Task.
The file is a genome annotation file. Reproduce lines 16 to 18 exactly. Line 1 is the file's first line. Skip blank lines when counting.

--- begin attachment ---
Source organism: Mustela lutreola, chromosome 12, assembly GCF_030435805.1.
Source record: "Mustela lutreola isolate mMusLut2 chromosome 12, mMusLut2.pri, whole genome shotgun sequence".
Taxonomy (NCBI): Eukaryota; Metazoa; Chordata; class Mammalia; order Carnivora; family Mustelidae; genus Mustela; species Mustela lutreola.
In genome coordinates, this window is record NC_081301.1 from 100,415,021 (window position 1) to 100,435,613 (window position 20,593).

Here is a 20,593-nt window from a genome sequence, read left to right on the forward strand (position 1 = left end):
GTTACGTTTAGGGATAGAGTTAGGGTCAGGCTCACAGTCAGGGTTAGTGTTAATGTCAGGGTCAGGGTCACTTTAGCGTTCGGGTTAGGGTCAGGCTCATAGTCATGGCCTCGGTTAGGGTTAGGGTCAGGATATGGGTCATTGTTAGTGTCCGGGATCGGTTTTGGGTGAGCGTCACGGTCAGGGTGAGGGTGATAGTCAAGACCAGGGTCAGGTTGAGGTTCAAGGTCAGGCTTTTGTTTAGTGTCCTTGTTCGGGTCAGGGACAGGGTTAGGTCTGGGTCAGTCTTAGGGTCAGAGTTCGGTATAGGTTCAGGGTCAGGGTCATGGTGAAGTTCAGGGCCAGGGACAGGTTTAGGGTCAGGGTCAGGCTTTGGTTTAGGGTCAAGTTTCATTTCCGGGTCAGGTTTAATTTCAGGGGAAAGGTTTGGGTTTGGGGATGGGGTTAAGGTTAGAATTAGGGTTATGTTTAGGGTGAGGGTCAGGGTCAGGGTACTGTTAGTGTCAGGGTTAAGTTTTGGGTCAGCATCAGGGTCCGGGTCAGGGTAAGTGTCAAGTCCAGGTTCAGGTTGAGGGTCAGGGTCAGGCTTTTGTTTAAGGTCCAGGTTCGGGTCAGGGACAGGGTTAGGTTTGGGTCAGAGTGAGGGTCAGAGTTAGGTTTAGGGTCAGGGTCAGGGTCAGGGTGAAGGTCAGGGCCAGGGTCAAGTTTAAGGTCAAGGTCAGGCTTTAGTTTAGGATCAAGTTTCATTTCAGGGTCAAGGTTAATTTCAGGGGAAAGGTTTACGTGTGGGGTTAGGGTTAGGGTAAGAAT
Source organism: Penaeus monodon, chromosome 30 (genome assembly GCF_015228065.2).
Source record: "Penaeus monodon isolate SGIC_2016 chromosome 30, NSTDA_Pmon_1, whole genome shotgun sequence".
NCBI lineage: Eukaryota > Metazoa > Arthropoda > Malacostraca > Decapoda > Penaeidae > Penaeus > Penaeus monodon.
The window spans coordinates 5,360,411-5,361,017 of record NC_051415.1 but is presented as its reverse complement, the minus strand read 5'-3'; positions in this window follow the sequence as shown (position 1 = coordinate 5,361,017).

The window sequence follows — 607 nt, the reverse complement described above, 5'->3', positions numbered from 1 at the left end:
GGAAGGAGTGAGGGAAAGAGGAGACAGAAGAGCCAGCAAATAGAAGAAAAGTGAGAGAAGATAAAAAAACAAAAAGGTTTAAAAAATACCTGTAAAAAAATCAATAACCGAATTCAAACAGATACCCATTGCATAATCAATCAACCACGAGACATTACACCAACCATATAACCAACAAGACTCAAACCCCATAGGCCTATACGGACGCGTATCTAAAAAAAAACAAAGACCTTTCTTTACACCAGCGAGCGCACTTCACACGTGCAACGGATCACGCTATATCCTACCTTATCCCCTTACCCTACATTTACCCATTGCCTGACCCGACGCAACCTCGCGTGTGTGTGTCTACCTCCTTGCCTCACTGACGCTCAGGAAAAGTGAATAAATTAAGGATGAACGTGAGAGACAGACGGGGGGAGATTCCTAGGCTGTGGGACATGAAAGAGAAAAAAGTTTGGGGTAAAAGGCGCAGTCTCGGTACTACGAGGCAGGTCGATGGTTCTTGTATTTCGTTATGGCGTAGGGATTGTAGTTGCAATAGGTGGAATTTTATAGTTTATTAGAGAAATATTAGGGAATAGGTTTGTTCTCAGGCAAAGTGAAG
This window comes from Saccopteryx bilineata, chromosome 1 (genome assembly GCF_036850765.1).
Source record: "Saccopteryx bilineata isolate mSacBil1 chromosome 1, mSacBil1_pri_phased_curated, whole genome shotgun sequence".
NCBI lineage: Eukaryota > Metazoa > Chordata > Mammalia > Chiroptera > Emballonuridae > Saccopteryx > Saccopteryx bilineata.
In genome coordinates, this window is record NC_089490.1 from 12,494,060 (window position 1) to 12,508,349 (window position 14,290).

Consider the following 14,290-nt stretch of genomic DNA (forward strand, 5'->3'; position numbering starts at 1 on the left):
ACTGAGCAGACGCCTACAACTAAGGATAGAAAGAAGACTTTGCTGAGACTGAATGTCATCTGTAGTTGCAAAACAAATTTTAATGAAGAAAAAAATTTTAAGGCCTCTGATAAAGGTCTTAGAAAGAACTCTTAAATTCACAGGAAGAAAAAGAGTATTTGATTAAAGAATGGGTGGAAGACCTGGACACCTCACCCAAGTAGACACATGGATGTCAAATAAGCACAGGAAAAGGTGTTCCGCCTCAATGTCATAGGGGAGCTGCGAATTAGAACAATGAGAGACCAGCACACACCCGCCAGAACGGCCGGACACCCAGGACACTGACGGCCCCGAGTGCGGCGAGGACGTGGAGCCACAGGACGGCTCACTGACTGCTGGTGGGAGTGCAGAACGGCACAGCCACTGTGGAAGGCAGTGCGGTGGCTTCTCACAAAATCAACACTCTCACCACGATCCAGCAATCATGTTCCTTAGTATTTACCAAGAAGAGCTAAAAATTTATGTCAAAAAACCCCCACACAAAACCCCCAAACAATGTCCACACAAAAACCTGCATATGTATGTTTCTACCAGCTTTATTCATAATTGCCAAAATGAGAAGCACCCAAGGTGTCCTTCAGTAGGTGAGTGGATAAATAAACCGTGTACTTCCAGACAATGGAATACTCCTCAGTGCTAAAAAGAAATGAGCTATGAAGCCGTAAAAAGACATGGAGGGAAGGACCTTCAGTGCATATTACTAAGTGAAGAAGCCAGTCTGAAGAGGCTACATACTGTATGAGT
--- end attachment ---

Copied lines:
In genome coordinates, this window is record NC_089490.1 from 12,494,060 (window position 1) to 12,508,349 (window position 14,290).

Consider the following 14,290-nt stretch of genomic DNA (forward strand, 5'->3'; position numbering starts at 1 on the left):
ACTGAGCAGACGCCTACAACTAAGGATAGAAAGAAGACTTTGCTGAGACTGAATGTCATCTGTAGTTGCAAAACAAATTTTAATGAAGAAAAAAATTTTAAGGCCTCTGATAAAGGTCTTAGAAAGAACTCTTAAATTCACAGGAAGAAAAAGAGTATTTGATTAAAGAATGGGTGGAAGACCTGGACACCTCACCCAAGTAGACACATGGATGTCAAATAAGCACAGGAAAAGGTGTTCCGCCTCAATGTCATAGGGGAGCTGCGAATTAGAACAATGAGAGACCAGCACACACCCGCCAGAACGGCCGGACACCCAGGACACTGACGGCCCCGAGTGCGGCGAGGACGTGGAGCCACAGGACGGCTCACTGACTGCTGGTGGGAGTGCAGAACGGCACAGCCACTGTGGAAGGCAGTGCGGTGGCTTCTCACAAAATCAACACTCTCACCACGATCCAGCAATCATGTTCCTTAGTATTTACCAAGAAGAGCTAAAAATTTATGTCAAAAAACCCCCACACAAAACCCCCAAACAATGTCCACACAAAAACCTGCATATGTATGTTTCTACCAGCTTTATTCATAATTGCCAAAATGAGAAGCACCCAAGGTGTCCTTCAGTAGGTGAGTGGATAAATAAACCGTGTACTTCCAGACAATGGAATACTCCTCAGTGCTAAAAAGAAATGAGCTATGAAGCCGTAAAAAGACATGGAGGGAAGGACCTTCAGTGCATATTACTAAGTGAAGAAGCCAGTCTGAAGAGGCTACATACTGTATGAGT